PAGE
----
Good-bye, Flapjack

A number of us have been amused by the return address I’ve been using on the “Write Us” button. Because spammers are so admirably efficient at harvesting mailbox addresses, I’ve taken to coding in an alias instead. That way, when they catch on to a new address, I can just change the alias in a few places without physically creating and deleting new and old mailboxes.

We started this with “applecakes” and that lasted a few months before the spam got intrusive. We then changed it to “flapjack” at This lasted a few more months. Today, I changed it again, to (not sayin’).

The alias is a server alias that points to a real, live physical mailbox behind the scenes, whose name we never publish or use.

Where do these names come from? I made “applecakes” up out of whole cloth. “Flapjack”: well now, there’s a real story behind that one, posted in OUTDOORS in our story “Al Jemima”. I guess I just like using nicknames for pancakes.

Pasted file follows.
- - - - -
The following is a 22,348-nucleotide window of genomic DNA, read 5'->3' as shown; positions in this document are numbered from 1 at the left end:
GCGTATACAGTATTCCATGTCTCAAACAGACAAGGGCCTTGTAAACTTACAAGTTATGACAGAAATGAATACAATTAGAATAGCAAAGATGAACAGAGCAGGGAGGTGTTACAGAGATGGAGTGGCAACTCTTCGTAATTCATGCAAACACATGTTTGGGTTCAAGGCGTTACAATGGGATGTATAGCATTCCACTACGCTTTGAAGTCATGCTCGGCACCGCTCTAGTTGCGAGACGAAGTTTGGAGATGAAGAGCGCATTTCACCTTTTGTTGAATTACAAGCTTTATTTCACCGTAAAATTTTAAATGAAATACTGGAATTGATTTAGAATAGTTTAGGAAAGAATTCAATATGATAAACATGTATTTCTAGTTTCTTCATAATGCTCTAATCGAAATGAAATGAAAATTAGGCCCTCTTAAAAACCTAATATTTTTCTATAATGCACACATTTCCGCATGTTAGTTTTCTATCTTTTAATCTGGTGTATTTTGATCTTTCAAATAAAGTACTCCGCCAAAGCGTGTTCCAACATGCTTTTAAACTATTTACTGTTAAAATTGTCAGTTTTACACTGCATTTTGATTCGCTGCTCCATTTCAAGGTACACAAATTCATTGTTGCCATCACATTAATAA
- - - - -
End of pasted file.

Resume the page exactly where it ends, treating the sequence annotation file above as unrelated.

Where do the spammers find out what aliases will work? When you write us, our server cgi program sends you a “thank you” acknowledgement, from this aliases addess. Spammers try this out more than you and I do, and they always give bogus return addreses and names. Guess we have to turn that acknowledgement off too. So much for common courtesy.

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1 thought on “Good-bye, Flapjack

  1. When we designed our webform WRITE email system, we never envisioned having to change an email address every month or two.

    Now, spammers can’t obtain our alias address by using the “Write Us” button to send us a bogus note, because we give back a bogus email address in return. This is a “blind mail drop”.

    When real people write us real letters, we’ll answer as we always do. No doubt this will keep the spammers at bay an extra day or two.

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